USO ListUSO List

or your convenience, you can pick up a copy of this data here: USO US locations

You’ll probably see someone in the military on your next trip.  Their efforts, values, and families are part of what make this country great. Walk over, say hi and thank them for their service. Chances are you’ll walk away having made someone smile. Chances are you’ll be smiling too.

Safe travels,

/Leo Osahor

for Team flightSpeak.

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Last Fall, my family and I took a small vacation to Guam, our favorite little island in the world. We wanted to stay on the beach along the main drag in Tumon, although a chain hotel wasn’t our first choice. We were hoping to check out some Airbnb places, but all the good ones seemed to be taken the week we were going. As I had two suite upgrades still available from my Hyatt Diamond status match, we decided to check out the Hyatt Regency Guam.

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Situated right on the beach, and virtually in the midpoint of Pale San Vitores, the main drag through Tumon, it’s a phenomenal location. A couple of years ago, you could make the argument that either this or the Westin were the nicest hotels in Guam, although with a new Dusit Thani going up right next to the Hyatt, there is now some stiff competition.

 

When I initally made the reservation it was points + cash, which is eligible for Diamond upgrades (pure points bookings are not). They said a suite was available for only 3 of our 6 nights. However, when I checked in, after some serious typing on the computer, the very lovely lady at the front desk said that we’d be in a suite for our whole stay! Awesome! We also got free club access for my status, which included breakfast and evening drinks.

 

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We went to the top floor, and walked in:

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The living room was huge, and opened up to a balcony. Going off to the left, we entered the bedroom:

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Which was also huge, and also had it’s own entrance to the huge balcony. There was a drinks kiosk with coffee machine

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The bathroom was also huge:

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and the walk-in closet was enormous!:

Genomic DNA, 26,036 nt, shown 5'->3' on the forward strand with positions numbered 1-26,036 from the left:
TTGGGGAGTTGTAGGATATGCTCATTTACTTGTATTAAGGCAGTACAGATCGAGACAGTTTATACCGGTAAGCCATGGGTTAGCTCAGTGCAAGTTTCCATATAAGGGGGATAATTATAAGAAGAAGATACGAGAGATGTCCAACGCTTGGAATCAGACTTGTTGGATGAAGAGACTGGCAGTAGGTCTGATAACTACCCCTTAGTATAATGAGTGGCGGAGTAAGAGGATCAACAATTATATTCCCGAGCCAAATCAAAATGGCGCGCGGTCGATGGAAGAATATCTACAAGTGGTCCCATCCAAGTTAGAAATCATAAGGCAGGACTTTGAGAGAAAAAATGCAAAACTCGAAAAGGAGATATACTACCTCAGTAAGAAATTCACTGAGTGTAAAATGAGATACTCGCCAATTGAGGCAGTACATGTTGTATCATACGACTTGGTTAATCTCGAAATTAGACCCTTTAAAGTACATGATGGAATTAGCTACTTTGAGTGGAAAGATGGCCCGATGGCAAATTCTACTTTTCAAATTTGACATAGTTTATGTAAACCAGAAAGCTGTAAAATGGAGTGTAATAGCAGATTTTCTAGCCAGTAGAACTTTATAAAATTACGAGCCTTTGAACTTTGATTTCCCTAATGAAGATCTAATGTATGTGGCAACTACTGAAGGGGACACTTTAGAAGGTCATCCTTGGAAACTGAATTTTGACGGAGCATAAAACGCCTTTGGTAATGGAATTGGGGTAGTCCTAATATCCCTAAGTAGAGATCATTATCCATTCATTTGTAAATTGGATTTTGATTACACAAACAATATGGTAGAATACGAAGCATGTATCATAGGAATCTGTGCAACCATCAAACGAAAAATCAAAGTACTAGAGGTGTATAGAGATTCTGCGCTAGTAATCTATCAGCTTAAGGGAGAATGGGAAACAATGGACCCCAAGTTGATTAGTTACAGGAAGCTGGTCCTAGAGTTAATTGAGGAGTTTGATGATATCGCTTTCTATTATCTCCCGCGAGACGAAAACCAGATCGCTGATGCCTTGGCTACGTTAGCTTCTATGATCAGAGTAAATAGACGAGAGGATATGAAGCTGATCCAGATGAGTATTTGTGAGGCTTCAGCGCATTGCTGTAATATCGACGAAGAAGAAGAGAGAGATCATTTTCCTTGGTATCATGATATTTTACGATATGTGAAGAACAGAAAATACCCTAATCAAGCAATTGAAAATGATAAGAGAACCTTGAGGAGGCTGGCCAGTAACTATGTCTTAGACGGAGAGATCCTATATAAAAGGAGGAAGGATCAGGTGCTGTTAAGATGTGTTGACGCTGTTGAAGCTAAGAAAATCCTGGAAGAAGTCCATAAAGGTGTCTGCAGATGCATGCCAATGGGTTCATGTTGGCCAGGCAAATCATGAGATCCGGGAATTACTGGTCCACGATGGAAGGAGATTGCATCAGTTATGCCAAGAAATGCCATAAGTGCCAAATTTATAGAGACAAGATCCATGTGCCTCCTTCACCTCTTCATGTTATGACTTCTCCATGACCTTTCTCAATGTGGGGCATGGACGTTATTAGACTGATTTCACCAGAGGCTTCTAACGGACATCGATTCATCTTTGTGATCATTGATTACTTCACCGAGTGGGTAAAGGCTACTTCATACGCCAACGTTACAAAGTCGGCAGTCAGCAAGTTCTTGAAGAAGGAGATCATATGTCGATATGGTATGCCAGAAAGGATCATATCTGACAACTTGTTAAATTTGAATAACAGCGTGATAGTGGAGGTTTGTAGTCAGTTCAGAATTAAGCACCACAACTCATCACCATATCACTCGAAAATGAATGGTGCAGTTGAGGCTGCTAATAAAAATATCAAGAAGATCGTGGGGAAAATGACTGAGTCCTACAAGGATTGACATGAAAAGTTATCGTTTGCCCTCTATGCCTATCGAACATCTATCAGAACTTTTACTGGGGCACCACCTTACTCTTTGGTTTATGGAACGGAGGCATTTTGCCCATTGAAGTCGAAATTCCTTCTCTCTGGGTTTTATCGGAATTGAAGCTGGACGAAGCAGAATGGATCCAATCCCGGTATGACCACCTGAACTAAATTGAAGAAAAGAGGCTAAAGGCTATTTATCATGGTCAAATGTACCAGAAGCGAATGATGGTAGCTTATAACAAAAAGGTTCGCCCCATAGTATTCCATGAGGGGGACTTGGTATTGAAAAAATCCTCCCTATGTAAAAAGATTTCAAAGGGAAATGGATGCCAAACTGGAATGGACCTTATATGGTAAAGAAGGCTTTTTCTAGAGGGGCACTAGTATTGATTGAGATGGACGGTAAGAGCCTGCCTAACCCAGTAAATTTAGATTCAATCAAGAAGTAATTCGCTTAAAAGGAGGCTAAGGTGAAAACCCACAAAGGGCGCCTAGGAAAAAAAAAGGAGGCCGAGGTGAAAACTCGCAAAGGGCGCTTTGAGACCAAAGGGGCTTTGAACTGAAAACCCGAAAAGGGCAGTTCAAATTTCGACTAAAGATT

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This is Guam, which has some of the most beautiful weather there is, so of course our view from the balcony was gorgeous:

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I’d have to say this was one of our favorite vacations. We already love Guam, and have a lot of friends there that we got to reconnect with. The food is great, the hiking and exploring is great too. To top it all off, the Hyatt really went out of their way to make us feel welcome. They provided extra pillows and bedding so our son could sleep on the living room couch, they brought us midnight snacks (our plane got in late), and even gave us free chairs and umbrellas on the beach! (don’t tell anyone I said that!)

Their pool area is really great for kids, and the one night it got semi-cool, the hot tub was well appreciated.

The only criticism I can give is that their breakfast is not great; it’s passable, but I expected a little more from a Hyatt Regency. That said, it was free, so I can’t really complain. The free breakfast is in the club area; their downstairs breakfast buffet, which is really good, is not complimentary.

Another nice feature is they have rental car kiosks in their lobby, so you don’t need to trudge all the way to the airport using Guam’s ridiculously overpriced taxis.

Overall, kudos Hyatt Regency Guam. We’ll definitely be staying here in the future!

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Posted by glenn | No Comments

First of all, I’d like to apologize for not posting in a while – I’ve been on deployment with predictably slow internet. Thankfully, BG Goddard has been knocking out the posts. Since I’m home for a while, it’s time I get back into the saddle!

 

I’ve got a ton of reviews upcoming over the next month or so, but before I get to any of those, I thought I’d come at you with a huge credit card deal, one that you should jump on before it no longer works.